SIOUX FALLS, S.D. (KELO) — Maybe 15 or 20 minutes or so from the full roar of the Sturgis Rally are two houses along a county road back in the woods.

Bikers who come for the annual Sturgis Motorcycle Rally each August have found their way to these two houses at the invitation of the host, Lang Termes.

Termes, along with some family members built two geodesic houses on family property about three miles from Spearfish.

Termes is a musician who travels for his work. When the pandemic hit in 2020, the work started drying up when the pandemic hit in 2020. Termes splits his time between Bozeman, Montana, and Spearfish but in 2020, he was worried about income and wanted to be around family.

“I didn’t know what was going to happen. I wanted to be around family for sure,” Termes said.

His parents had a home, art studios and a gallery on the property in the woods where he grew up.

If he was going to stay in Spearfish, he needed to a place to live. So, the family started with a geodesic structure called the Turtle House. But there was still the question about income and paying for this small house.

“So one thing led to another,” Termes said.

“I’d heard great things about Airbnb and I had stayed in them over the years…,” Termes said.

The I-Casa rental in Spearfish. Photo courtesy of Lang Termes.

Haven Thorn Airbnb’s communications manager for North America, said multiple Airbnb hosts choose the option as a way to generate income.

Airbnb rentals expand available lodging options and give hosts the chance to earn extra income, Thorn said.

Thorn said local Sturgis area hosts collectively earned about $400,000 in August of 2021. The typical host earned $4,000 during the Aug. 6-15 rally alone, Thorn said.

Termes advertises both units through Airbnb. The Turtle House has been rented for three years and I-Casa, about a year. Both have drawn guests during the Sturgis Motorcycle Rally.

Termes said there were those who worried about him renting to bikers during the rally.

“I think what surprised me more than anything is, because you always get people that are worried for you, People talk like ‘aren’t you worried people are going to burn your place down and aren’t you’… and I think I did have some of those worries coming into it, like ‘what am I getting myself into’ so I guess what’s surprising to me is that people have been wonderful. Very respectful. They want to grill outside, they want to hang out,” Termes said.

The rentals aren’t for everyone, Termes said, but they’ve become popular with those who want a quiet option in the woods.

“We actually tend to get the older crowd, that actually want to go to Sturgis during the day, they want to go ride and do all that stuff but they want to come back and just mellow out,” Termes said.

Thorn said Airbnb rentals also offer guests the chance to live like a local as they check out local businesses and other opportunities.

The interior of one of the Airbnb rentals from Lang Termes. Photo courtesy of Lang Termes

The popularity of staying in Airbnb and Vrbo rentals has been increasing since 2017, according to 2021 Sturgis Motorcycle Rally report from the city of Sturgis, The report said Airbnb and Vrbo rentals accounted for 8% of all stays in 2021.

Thorn said the surge in searches for Airbnbs during the rally dates are a way to track interest in those rentals.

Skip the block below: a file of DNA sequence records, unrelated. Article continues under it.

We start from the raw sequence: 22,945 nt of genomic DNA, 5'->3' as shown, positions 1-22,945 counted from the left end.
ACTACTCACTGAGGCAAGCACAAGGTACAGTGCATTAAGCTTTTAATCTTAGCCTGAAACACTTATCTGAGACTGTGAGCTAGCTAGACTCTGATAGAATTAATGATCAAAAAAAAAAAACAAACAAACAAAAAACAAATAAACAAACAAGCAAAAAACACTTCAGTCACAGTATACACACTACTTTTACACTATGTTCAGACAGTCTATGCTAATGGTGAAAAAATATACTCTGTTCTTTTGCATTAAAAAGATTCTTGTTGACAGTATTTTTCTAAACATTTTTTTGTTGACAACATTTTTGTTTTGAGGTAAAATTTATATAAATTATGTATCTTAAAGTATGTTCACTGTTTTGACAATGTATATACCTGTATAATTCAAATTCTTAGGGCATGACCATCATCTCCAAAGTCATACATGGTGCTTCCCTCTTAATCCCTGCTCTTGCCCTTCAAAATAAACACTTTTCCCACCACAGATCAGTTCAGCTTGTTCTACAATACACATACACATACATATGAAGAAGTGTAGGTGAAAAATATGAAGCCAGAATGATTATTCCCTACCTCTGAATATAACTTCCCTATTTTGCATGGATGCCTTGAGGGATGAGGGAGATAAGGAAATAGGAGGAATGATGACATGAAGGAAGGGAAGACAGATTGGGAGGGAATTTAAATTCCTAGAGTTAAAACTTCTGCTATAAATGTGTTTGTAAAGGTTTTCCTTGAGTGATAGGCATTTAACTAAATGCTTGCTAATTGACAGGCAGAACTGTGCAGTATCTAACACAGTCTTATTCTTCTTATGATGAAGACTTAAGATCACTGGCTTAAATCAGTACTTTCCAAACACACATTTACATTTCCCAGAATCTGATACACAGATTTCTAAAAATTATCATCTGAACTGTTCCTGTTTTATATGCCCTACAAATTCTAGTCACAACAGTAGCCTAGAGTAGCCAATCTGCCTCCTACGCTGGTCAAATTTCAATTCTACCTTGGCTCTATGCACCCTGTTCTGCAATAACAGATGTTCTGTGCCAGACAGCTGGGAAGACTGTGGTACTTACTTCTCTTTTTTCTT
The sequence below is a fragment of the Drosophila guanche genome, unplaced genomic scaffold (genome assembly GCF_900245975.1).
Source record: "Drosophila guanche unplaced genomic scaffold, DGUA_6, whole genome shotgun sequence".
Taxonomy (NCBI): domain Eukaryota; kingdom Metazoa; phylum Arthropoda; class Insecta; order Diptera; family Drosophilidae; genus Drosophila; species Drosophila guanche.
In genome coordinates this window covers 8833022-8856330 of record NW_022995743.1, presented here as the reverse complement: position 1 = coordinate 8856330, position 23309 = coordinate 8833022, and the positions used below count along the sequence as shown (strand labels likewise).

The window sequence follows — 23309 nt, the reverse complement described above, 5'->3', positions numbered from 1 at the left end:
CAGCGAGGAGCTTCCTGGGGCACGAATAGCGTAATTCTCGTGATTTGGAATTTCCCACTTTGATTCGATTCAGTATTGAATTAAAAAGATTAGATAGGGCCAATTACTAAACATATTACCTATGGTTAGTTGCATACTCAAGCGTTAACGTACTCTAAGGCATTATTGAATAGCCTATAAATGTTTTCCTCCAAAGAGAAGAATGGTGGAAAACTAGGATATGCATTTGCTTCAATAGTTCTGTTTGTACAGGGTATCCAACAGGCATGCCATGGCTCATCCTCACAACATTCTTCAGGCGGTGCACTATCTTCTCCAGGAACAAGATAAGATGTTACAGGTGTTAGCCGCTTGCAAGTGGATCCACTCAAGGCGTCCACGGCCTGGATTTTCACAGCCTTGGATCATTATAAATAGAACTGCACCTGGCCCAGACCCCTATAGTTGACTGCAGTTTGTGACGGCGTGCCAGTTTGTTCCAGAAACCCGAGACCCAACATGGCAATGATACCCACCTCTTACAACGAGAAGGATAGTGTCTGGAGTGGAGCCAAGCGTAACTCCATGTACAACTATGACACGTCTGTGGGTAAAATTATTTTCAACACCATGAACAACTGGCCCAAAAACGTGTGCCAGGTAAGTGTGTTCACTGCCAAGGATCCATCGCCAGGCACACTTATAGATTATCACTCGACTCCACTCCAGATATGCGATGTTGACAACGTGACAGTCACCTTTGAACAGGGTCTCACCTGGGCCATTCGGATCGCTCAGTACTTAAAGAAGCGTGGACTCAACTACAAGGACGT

Because of the demand for lodging during the Sturgis Rally, motels, campgrounds and similar are able to raise rates during the rally.

“We increase a little bit (during the rally) just because I don’t want to undercut the market either. I don’t want to hurt my fellow hosts out there. (But) it is a business,” Termes said

“We do try and keep our pricing down with the I-Casa too,” Termes said. “Because it’s just so hard to find a place in the Hills now without having to spend a fortune. We do our best to keep things affordable.”

Rates are set by hosts but the demand in the market can drive up prices during peak or demand times.

“If there is a surge in pricing for a big event it’s because it’s what the market demands and what guests will pay,” Thorn said.

The I-Casa geo-glamping rental has earned a unique designation. Thorn said the designation means the rental is off the beaten path and offers something special for the renter.

The interior of the Turtle House. Photo courtesy of Lang Termes

The I-Casa is smaller than the Turtle House but each have its place in the woods.

“I-Casa is more for couples,” Termes said.

“The (Turtle house) is more like a cabin-type feel to it,” Termes said. “It’s all wood in the inside.”

The listings with Airbnb are increasing including in rural areas and smaller towns, Thorn said.

Airbnbs in Lawrence County, where Spearfish is, are growing, said Amber Vogt, the director of planning and zoning in the county.

The county does not have any zoning ordinances that ban or govern rentals for Airbnbs or similar, she said. But it does limit property to one house per lot.

Vogt said owners will often break a several acre property into lots to accommodate rentals. “It happens all the time and it has been for years,” Vogt said.

“The pie in the sky idea is we want to build two more of the I-Casas that will be spaced out enough to give people privacy,” Termes said.

That would create more opportunities for families or groups who want to stay in the same area, he said.

And since his father, Dick Termes, is an artist, more rentals could also create places for students and teachers to stay during workshops.

“These are all just ideas but it’s fun (to think),” Termes said.

As travelers consider options, “…there’s likely to be an Airbnb that can accommodate you and meet your needs…,” Thorn said.

Termes said he rents his houses out up to three months in advance.